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Do you find yourself struggling to keep up with conversations in environments with background noise? Is following conversations in restaurants or at dinner parties challenging? These difficulties with communication could signal hearing loss, a medical condition that reduces capacity to hear and process speech as well as sound. Over 48 million people have hearing loss, making it one of the most common health conditions that people live with today. Though it is pervasive, hearing loss still remains widely undertreated with only a third of people who coil benefit from treatment actually receiving it. It is important to know and pay attention to early signs so you can intervene and seek treatment.
Causes of Hearing Loss
Hearing loss can be caused by several factors. A few of the most common ways hearing loss is caused are:
- Aging: the risk of developing age related hearing loss, also known as presbycusis, increases with age. The National Institute on Deafness and Other Communication Disorders (NIDCD) estimates that: 1 in 3 adults, ages 65-74, have some degree of hearing loss. This increases to 1 in 3 adults, ages 75 and older, who have disabling hearing loss. This can be caused by changes to the ear that may happen over time, the cumulative impact of noise exposure, and existing medical conditions that are linked to hearing loss.
- Loud noise: one time or consistent exposure to loud noise can permanently damage the sensory cells in the inner ear. There are thousands of sensory cells in the cochlea which convert incoming soundwaves into electrical signals that get sent to the brain. The brain is then able to further process these signals and assign meaning to them, allowing us to understand what we hear. Loud noise can desensitize and weaken sensory cells, reducing their capacity to process soundwaves effectively.
- Medical conditions: substantial research shows that a number of medical conditions can increase the risk of hearing loss. This includes heart disease, hypertension, diabetes, and osteoporosis. These conditions impact blood flow, blood vessels, and bone health which are all integral to processing sound.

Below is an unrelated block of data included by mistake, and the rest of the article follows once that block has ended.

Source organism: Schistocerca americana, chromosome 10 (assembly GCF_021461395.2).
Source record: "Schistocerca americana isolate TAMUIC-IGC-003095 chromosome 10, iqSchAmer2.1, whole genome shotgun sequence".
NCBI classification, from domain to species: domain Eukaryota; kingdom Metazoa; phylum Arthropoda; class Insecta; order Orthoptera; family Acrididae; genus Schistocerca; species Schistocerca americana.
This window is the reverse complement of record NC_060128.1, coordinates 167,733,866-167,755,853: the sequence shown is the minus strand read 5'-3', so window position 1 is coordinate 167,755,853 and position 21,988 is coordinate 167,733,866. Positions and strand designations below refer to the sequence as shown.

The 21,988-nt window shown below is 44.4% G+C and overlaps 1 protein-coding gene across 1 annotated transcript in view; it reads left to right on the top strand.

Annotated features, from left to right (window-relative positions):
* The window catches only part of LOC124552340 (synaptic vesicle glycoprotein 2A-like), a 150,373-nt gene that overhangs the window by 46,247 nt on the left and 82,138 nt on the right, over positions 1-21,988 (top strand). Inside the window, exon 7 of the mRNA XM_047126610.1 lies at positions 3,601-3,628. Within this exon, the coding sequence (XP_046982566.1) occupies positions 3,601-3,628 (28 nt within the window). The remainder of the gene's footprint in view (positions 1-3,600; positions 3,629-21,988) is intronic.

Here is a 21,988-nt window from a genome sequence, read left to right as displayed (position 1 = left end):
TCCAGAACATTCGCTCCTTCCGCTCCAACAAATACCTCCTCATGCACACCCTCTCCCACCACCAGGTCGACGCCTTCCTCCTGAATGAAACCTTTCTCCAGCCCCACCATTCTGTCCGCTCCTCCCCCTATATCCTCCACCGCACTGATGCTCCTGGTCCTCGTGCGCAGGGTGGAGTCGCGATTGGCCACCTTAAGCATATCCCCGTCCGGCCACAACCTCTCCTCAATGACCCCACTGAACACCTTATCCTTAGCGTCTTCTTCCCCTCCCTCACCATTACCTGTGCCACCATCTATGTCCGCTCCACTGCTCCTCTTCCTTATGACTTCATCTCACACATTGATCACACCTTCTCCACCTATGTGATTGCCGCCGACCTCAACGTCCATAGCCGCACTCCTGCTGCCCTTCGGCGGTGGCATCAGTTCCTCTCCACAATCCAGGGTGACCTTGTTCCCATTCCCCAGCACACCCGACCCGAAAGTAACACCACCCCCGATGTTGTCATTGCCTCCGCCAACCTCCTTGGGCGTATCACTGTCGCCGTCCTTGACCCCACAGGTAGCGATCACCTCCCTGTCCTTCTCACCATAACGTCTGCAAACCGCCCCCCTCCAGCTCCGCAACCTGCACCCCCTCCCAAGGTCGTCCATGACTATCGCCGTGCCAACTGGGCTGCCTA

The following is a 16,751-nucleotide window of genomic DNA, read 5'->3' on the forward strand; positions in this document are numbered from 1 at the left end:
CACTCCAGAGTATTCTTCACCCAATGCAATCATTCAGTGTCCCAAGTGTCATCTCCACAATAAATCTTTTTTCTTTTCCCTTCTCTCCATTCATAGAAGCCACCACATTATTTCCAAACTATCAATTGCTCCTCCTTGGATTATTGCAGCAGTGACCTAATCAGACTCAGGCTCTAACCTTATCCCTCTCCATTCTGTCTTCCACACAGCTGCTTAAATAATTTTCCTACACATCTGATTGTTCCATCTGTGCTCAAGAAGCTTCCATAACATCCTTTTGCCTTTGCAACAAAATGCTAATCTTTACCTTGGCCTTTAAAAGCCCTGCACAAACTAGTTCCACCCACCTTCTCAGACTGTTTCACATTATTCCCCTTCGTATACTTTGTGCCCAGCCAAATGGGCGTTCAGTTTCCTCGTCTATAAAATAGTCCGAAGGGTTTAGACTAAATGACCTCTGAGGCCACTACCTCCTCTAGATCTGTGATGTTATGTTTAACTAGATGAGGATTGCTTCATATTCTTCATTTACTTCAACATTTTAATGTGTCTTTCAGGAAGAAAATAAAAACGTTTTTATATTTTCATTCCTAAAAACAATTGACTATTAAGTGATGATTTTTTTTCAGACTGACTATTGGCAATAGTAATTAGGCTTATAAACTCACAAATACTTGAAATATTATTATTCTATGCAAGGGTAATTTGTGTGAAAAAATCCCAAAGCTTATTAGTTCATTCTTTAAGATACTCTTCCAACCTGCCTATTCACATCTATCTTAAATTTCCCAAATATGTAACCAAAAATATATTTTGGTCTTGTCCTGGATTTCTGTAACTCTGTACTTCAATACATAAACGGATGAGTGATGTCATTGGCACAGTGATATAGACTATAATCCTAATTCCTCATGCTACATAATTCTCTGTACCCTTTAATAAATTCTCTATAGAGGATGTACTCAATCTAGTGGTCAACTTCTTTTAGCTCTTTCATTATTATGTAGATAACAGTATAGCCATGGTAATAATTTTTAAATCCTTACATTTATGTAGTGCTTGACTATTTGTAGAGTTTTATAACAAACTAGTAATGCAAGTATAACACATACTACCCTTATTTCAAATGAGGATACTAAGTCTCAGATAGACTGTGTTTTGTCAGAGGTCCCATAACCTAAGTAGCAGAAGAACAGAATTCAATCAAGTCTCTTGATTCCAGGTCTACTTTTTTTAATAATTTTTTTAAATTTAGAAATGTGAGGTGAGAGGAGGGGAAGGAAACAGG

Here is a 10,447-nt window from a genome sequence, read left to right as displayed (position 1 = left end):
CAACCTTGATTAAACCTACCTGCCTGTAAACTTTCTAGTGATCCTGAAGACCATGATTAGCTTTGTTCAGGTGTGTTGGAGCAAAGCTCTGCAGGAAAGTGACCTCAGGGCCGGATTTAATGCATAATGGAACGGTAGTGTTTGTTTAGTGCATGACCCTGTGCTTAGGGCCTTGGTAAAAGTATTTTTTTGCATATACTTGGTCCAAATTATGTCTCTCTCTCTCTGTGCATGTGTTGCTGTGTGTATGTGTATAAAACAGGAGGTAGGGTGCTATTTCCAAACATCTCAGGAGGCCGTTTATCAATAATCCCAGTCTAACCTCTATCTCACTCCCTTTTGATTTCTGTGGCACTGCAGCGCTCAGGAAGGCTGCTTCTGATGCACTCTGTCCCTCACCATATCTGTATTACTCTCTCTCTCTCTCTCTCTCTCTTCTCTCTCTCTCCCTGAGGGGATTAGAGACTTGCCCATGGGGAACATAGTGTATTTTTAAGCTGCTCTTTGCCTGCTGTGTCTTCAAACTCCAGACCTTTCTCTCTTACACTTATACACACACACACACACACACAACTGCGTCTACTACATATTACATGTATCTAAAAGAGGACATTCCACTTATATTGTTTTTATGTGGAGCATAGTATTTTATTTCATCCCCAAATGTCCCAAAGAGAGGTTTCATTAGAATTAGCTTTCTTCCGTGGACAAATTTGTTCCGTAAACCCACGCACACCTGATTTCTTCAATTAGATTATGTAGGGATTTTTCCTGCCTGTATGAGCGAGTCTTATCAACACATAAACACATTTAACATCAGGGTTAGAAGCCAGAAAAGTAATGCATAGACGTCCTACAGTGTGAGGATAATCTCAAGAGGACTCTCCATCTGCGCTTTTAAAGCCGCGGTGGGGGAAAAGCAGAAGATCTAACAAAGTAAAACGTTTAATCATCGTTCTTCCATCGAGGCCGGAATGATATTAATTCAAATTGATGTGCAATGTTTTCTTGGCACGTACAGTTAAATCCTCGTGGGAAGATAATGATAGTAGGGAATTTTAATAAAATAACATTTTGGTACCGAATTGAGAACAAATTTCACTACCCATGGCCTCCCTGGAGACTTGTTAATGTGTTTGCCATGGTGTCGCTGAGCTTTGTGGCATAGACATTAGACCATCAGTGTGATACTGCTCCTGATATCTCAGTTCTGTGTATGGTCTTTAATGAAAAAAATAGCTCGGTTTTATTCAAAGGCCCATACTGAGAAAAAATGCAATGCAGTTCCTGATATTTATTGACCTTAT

Additional causes of hearing loss include inner ear disorders, chronic ear infections, autoimmune conditions, and head injuries.
Difficulties Communicating is an Early Sign
Hearing loss typically occurs gradually so it may take time to notice symptoms. This often leads to a delay in treatment which can worsen hearing loss. Recognizing early signs can help you identify hearing loss, supporting early intervention. Experiencing difficulties hearing and communicating are telltale signs of hearing loss. This can involve:
- Struggling to follow conversations in environments with background noise.
- Frequently asking others to repeat what they said, speak louder and/or slower.
- Lip reading to help identify individual words.
- Finding yourself responding with “huh” or “what”.
- Feeling confused or lost during a conversation.
- Needing to move to a quieter space to be able to hear more clearly.
- Pretending to hear just to get through a conversation.
- Experiencing tinnitus which is a ringing or buzzing noise in one or both ears that only you can hear.
- Feeling tired or drained after conversations and social interactions.
These symptoms can be experienced mildly to more profoundly depending on the degree of hearing loss you are experiencing. Symptoms take a toll on communication and avoiding conversations is a common coping mechanism. This involves spending less time with loved ones, skipping out on social gatherings, and participating less in hobbies. These effects can impact relationships, social life, adn mental health.
Diagnosing & Treating Hearing Loss
Fortuenaly hearing solutions are accessible and effective. Hearing aids are the most common way hearing loss is treated. These electronic devices absorb and process speech and sound which provides the ears and brain with significant support. This alleviates hearing loss symptoms and maximizes hearing capacity. With hearing aids, people are better able to hear and communicate which offers countless life-changing benefits. Hearing aids strengthen communication, improve relationships, enrich social connection, and enhance overall health. People are better able to live active lives that they can fully participate in.
The first step towards accessing treatment is to have your hearing health evaluated by a hearing healthcare specialist. Hearing tests are painless and noninvasive, involving a process that measures your hearing capacities in both ears. Your hearing healthcare provider is then able to tailor treatment to meet your specific needs.
Contact us today to schedule an appointment for a hearing consultation!